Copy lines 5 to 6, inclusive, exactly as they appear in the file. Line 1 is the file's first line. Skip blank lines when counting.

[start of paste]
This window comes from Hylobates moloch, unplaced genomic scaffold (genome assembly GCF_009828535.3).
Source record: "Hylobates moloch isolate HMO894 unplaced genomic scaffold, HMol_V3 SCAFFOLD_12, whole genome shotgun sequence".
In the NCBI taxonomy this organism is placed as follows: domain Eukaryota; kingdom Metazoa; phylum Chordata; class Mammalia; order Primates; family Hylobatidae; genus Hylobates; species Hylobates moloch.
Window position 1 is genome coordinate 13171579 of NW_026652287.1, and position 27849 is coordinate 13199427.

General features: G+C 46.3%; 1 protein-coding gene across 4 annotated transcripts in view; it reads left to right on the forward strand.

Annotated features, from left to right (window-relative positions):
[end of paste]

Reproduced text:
General features: G+C 46.3%; 1 protein-coding gene across 4 annotated transcripts in view; it reads left to right on the forward strand.

Annotated features, from left to right (window-relative positions):